SSL Pinning in Swift
Every Mobile application needs to retrieve information from the server to display it to the user. However, there can be some sensitive information shared between the application and the Server, for example, the username and password of the user.
With iOS 9, Apple provided App Transport Security (ATS), which forces the application to maintain a secure network connection by adopting HTTPS protocol and Transport layer security. This makes the application not communicate with a non-secure (http) connection. However, it is possible to bypass App Transport Security by setting up man-in-the-middle attacks that may use self-signed certificates. In this article, we will discuss how we can implement SSL pinning in iOS applications to secure network connections. We will also cover the basics of Transport Layer Security and man-in-the-middle attacks.
Transport Layer Security
Apple provides us App Transport Security (ATS), which allows us to transmit data over a secure (HTTPS) network by implementing Transport Layer Security (TLS). It enables us for the data sharing over a secure network in the following three steps.
In this process, the client trusts the digital certificate provided by the Server. A certificate works as identity proof for the Server. A certificate is a text file that contains the Server's information and follows X.509 standard. It must be signed by the trusted certificate authority.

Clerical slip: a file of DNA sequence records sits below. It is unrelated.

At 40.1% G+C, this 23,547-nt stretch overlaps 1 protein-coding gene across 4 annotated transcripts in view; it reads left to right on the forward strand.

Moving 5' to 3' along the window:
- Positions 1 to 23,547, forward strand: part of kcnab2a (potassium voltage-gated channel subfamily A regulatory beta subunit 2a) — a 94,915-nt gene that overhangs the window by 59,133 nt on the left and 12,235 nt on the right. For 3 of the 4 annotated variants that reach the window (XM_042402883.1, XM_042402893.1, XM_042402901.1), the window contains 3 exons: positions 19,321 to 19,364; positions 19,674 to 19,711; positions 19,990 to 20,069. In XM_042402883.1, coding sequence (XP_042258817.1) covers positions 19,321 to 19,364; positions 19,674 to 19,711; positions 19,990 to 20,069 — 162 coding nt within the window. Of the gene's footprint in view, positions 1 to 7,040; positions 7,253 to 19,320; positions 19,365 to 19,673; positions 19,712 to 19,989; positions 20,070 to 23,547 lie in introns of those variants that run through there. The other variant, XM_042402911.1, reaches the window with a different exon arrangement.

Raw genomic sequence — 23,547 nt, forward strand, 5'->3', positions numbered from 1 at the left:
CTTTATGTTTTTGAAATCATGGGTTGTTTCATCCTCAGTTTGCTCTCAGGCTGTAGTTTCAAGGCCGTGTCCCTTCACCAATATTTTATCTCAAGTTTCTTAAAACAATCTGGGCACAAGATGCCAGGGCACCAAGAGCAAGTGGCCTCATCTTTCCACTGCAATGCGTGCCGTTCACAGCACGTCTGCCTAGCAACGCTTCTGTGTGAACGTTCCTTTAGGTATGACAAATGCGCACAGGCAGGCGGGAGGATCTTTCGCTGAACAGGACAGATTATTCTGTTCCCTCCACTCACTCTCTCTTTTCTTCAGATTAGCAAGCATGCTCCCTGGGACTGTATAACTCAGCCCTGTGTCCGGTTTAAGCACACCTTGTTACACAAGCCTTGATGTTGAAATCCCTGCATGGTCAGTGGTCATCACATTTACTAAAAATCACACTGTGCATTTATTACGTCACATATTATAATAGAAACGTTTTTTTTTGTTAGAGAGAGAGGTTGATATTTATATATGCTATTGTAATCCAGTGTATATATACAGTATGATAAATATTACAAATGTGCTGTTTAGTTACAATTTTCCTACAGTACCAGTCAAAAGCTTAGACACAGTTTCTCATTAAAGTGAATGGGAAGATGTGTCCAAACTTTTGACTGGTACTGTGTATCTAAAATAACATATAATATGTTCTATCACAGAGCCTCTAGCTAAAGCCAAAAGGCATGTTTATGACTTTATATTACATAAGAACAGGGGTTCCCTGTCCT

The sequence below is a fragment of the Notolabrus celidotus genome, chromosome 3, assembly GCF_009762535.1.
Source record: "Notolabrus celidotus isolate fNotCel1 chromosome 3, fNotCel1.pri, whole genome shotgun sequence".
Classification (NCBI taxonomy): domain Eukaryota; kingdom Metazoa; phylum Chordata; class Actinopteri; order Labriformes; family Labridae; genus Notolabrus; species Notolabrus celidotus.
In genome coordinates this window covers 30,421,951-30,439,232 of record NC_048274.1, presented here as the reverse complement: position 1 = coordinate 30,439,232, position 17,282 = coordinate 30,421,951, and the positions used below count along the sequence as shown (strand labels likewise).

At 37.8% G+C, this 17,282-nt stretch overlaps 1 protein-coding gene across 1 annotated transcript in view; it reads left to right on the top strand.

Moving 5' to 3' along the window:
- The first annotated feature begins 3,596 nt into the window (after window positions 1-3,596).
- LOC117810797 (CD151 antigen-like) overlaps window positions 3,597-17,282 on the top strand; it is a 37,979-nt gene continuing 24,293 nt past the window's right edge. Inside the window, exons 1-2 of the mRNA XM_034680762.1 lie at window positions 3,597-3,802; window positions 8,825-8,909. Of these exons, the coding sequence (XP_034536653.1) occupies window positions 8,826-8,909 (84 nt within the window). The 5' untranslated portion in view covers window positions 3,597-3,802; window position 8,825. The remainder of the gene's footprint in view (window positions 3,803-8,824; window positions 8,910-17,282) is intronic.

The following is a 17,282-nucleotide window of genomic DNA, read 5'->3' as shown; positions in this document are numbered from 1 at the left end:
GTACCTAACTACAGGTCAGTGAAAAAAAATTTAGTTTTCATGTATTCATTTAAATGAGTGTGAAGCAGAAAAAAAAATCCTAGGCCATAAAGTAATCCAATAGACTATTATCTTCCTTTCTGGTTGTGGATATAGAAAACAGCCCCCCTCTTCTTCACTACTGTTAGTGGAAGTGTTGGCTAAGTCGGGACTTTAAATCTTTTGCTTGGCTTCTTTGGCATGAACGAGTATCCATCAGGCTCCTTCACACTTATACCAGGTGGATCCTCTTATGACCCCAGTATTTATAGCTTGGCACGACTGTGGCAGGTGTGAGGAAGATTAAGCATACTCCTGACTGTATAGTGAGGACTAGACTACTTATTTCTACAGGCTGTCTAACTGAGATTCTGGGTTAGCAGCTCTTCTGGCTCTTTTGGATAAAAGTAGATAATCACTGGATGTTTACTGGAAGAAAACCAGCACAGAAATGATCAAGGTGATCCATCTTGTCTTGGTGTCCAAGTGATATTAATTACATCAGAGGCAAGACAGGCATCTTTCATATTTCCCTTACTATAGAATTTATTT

In a man-in-the-middle attack, the attacker sets up an SSL proxy server to intercept the data being sent by the client to Server. The SSL proxy performs the encryption and decryption between the client and the Server. For example, Charles, which is a proxy server, works between the app and the Server and intercept the data for testing purpose. Charles works in the following phases.
SSL Pinning is a technique used in swift to prevent man-in-middle attacks. In this process, the app validates the Server's certificate again after the SSL handshaking. There is a local copy of trustful certificates maintained at the client's end and compare them with the Server's certificates at runtime. The connection is aborted in case if a mismatch between Server's certificates and local copy occurs.
One disadvantage of this technique is, it requires an app update whenever the pinned certificate expires. However, we can also violate this by also pinning future certificates in the application. Instead of pinning the whole certificate, we can use the hashed public key, which will be the same across the future certificates.
SSL Pinning is performed in the following two steps.
To implement SSL Pinning in the iOS application, we need to have a SecTrust object, which will be prepared with one or more certificates and policy objects. The SecCertificate object is provided by Apple to represent a X.509 certificate. We can retrieve the certificate from a bundle by using the following code.
As we now have a certificate, we can prepare a policy or use a standard basic policy for X.509 certificates. Consider the following code to prepare a policy.
We can also create our policy by calling SecPolicyCreateSSL(_:_: ), which accepts Server (bool) and hostname.
Apple provides SecTrust object to validate both certificates and policies. Implement the following code to validate certificates and policies.
We need to evaluate the SecTrust that we receive during a network call with the policies and compare the certificate with the pinned certificate.